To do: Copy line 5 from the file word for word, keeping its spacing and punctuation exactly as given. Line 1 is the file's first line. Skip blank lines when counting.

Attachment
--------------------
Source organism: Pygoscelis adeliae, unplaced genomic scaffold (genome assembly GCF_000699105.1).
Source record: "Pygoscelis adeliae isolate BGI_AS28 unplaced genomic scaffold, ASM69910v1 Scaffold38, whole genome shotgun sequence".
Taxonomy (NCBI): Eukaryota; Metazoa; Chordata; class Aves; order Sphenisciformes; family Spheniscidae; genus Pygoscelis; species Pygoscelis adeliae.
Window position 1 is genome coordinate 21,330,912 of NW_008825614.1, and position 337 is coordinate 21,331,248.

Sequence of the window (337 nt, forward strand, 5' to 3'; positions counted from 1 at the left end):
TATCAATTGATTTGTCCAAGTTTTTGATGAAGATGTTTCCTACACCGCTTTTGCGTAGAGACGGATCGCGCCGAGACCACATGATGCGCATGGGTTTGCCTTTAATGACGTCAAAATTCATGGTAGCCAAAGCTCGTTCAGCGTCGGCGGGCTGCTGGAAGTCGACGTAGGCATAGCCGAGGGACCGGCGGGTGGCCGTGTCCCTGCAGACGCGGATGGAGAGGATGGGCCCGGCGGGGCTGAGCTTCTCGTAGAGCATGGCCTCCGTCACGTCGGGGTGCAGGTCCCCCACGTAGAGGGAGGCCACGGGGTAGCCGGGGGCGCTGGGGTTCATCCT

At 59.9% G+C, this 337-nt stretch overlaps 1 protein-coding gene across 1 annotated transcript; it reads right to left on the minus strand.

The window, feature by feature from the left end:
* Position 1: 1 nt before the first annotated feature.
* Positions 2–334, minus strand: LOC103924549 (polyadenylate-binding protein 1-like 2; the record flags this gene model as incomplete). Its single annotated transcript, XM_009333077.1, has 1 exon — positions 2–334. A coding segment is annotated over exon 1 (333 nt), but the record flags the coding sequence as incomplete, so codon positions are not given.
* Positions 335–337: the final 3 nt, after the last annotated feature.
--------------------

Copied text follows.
Sequence of the window (337 nt, forward strand, 5' to 3'; positions counted from 1 at the left end):